Wednesday 28 October 2020




When Daniel Miller wakes up one morning, something has gone terribly wrong. The power is out. The phones are dead. The house is silent. The street is shrouded in fog. Both his partner and their adopted daughter are missing. So are their neighbors. And so is everyone else in the world. Daniel Miller is the last person left on Earth... or is he?

From award-winning, best-selling horror writer Brian Keene comes this quiet, chilling, supernatural short tale.

A slow-burner of a long short story.

A man wakes alone in his bed and irritation and annoyance at his partner for not waking him, soon turns to puzzlement - the house is empty, the power is out, the cell phone doesn't work, he can't pee. This puzzlement escalates to fear and despair over the next few days - or is it days? How can he tell? The clocks have stopped. His food has no taste. The neighbours are missing. Dropped things make no noise. 

A hopeful encounter with his adopted daughter sows further confusion, as he can't connect with her. Eventually all is revealed through a conversation with a neighbour's troubled child.

I really enjoyed this one, maybe because it was so different from my staple reading preferences of the past 30 years or so. I don't honestly know whether I tried to solve the mystery of what was happening or whether I didn't bother to try, just content to follow Daniel's efforts to discover what had happened to him and the world he knew. What sort of post-apocalyptic nightmare he had woken from?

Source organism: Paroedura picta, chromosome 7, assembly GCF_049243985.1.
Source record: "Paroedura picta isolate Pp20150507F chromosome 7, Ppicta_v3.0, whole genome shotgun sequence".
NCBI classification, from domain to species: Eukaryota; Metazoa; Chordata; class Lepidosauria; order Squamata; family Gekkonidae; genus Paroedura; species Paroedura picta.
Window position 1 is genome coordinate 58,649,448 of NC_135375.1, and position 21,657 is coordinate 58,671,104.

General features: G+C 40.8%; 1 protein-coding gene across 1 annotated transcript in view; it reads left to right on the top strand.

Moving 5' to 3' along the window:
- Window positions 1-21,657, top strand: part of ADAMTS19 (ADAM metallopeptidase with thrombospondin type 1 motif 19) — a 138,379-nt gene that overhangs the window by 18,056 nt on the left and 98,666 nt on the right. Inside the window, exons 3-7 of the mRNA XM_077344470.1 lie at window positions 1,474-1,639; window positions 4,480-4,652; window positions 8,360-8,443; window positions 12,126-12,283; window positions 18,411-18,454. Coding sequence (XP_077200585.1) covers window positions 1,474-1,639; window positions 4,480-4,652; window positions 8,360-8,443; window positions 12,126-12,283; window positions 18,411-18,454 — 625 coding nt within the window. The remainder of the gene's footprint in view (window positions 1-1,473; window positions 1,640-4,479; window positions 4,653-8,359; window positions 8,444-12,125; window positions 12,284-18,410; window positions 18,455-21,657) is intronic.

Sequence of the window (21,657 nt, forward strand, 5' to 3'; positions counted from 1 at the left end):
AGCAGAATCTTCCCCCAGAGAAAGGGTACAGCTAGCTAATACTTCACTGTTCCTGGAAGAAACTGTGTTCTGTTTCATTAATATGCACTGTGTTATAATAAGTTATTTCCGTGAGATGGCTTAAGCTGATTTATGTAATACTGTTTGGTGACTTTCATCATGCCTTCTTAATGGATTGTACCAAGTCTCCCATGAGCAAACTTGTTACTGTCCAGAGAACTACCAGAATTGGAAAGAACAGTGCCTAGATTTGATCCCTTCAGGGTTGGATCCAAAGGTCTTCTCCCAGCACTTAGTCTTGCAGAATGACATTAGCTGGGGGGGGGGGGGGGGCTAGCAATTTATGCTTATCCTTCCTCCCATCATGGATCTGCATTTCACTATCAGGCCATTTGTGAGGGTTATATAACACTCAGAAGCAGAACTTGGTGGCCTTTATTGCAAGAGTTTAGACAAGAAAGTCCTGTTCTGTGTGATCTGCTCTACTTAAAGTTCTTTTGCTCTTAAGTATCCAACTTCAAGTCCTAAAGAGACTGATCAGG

In hindsight the ending was all so obvious and fitting.

Great writing, an interesting story, one with ever-increasing tension as Daniel learns his fate.

4 from 5

I've a couple more from Brian Keene in the Audible library which I will look forward to in future.

Read - October, 2020

Published - 2011

Page count - 54 (1 hr 20 mins)

Source - Audible purchase

Format - Audible


  1. This one sounds really intriguing, Col. It sounds like one of those stories that relies heavily on strong character development, but that can be a very good thing. And the mystery of what happened sounds engaging. Perhaps not your usual fare, but I'm glad you liked it.

    1. I have enjoyed a couple of things from this author now and I'm glad I've broadened my reading hoizons a bit to include him.

  2. I'm sure I'd like this one. I'd be more than curious to know why Daniel Miller wakes up alone one morning.

    1. Prashant, I think you would like this one.